Arcade games were now all the rage and, while simplistic at best, the characters we were requested to manoeuvre were starting to become more lifelike. Enter Pitfall Harry, a brave archeologist in the Indiana Jones mould with a maze-like jungle to navigate and numerous ancient relics to recover within a 20-minute time period. Harry just so happened to be rather handy with vines, which was just as well considering the various hazards he faced.


All manner of spike-laden pits, quicksand, rolling logs, fire, rattlesnakes, scorpions, and crocodiles littered his path and one false move would spell an early bath in murky swamp water. Activision’s Pitfall was one of the games that helped bring the side-scrolling platformer to the masses and his many painful deaths weren’t in vain as it wasn’t too long before other young hopefuls entered the fray.


Capcom lead the charge with Commando putting us in charge of one man army Super Joe and Ghosts ‘n’ Goblins introducing us to a creatures knight by the name of Arthur, while hordes of undead creatures went medieval on his ass. Lucky for him, he suited up in his iconic boxer shorts as rumor has it he was only packing a solitary pixel underneath. Is it any wonder his beloved Prin-Prin got herself abducted? Say what you will about the tyrannical demon overlord Astaroth but he was apparently a most attentive lover.


With steroid-pumped super soldiers and noble knights running amok, you’d think that Capcom had the whole hero angle pretty much sewn up right? I mean what could an overworked plumber ever hope to bring to the table? Unbeknownst to other developers, Nintendo had been busy grooming a new heir to the throne ever since his first appearance in a supporting role back in 1981.


Donkey Kong had every reason to feel hard done by as he’d been promised the moon on the stick only to have it callously snatched away from him by some smug pipe-fitting knucklehead who just happened to be rather adept at leaping barrels. Forget his listless brother Luigi, Mario was where it was at and, in 1985, he was provided his own platform to the big time. To add extra poisonous mushrooms to the stuffed crust, the disgruntled ape wasn’t even invited back for a guest spot.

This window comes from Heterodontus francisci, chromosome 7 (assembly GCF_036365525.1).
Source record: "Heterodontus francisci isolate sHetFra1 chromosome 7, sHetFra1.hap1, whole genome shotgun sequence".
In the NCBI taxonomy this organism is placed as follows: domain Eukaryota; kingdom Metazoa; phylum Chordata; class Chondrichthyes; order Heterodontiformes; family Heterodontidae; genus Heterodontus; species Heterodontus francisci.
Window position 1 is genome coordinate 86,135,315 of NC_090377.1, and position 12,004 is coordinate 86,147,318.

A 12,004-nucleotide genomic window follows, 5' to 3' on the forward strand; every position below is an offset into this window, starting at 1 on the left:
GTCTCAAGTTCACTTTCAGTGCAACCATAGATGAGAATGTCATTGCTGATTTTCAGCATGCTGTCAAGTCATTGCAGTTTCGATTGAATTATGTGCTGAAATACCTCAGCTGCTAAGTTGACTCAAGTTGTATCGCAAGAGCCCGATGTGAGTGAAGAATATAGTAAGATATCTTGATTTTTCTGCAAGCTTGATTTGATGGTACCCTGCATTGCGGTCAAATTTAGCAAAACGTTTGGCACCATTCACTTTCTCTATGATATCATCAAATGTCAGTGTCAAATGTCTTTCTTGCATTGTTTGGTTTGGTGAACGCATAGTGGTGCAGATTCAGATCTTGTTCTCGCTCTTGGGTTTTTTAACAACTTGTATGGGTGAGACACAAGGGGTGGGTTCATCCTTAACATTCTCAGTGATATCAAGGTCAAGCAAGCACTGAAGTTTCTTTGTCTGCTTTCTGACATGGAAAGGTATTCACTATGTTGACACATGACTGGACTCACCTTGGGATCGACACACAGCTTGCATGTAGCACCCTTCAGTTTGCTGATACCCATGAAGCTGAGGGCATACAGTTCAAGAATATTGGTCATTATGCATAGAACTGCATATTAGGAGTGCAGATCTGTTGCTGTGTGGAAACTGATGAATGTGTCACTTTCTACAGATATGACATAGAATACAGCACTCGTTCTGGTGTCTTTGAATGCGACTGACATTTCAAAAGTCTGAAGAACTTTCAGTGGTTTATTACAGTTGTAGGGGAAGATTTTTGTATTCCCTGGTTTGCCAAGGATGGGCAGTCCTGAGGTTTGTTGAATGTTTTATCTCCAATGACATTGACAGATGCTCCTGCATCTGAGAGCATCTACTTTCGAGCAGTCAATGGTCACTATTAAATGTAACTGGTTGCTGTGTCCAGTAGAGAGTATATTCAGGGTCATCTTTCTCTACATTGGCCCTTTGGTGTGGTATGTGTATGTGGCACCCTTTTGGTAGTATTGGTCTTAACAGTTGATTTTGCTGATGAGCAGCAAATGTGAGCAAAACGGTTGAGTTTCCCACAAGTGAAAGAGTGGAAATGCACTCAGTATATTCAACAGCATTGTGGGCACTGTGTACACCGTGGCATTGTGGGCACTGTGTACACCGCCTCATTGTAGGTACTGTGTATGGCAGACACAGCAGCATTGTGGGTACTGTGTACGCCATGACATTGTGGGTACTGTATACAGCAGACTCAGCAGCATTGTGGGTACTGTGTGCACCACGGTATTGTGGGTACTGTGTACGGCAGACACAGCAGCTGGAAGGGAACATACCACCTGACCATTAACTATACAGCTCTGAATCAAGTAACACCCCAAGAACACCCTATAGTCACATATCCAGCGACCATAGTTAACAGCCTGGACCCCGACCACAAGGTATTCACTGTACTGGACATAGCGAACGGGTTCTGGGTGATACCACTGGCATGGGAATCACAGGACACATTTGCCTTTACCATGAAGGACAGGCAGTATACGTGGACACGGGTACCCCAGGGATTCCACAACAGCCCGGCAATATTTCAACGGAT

The sole consolation for Kong was that Mario would suffer many deaths before getting so much of a sniff of his fair maiden’s petticoat. You see, each level was deviously laid out to thwart him at every hop, skip and jump and the “one more go” factor that this hopelessly addictive platform game encouraged translated to a world of pain that he still hasn’t managed to escape to this very day.


Naturally every game developer out there wanted a slice of this lucrative pie, and in 1996, Naughty Dog brought us Crash Bandicoot to provide millions of Sony PlayStation owners their very own potential platform messiah. This mischievous marsupial stood out from the crowd effortlessly thanks to his denim shorts, high-top sneakers, and a pair of gloriously animated bushy brows seemingly poached from Peter Gallagher.


Roaming around the Wumpa Islands in search of his nemesis, the diabolical Doctor Neo Cortex, Crash found himself falling foul of all manner of precariously placed perils from short-fused TNT and nitro crates to runaway boulders plucked straight from the lost ark. However, by far the most endearing element to the gameplay were his rib-tickling demises and Naughty Dog drew their inspiration from the likes of Looney Tunes as they found numerous fresh and inventive ways of sending their flagship character to the great Bandicoot settlement in the sky.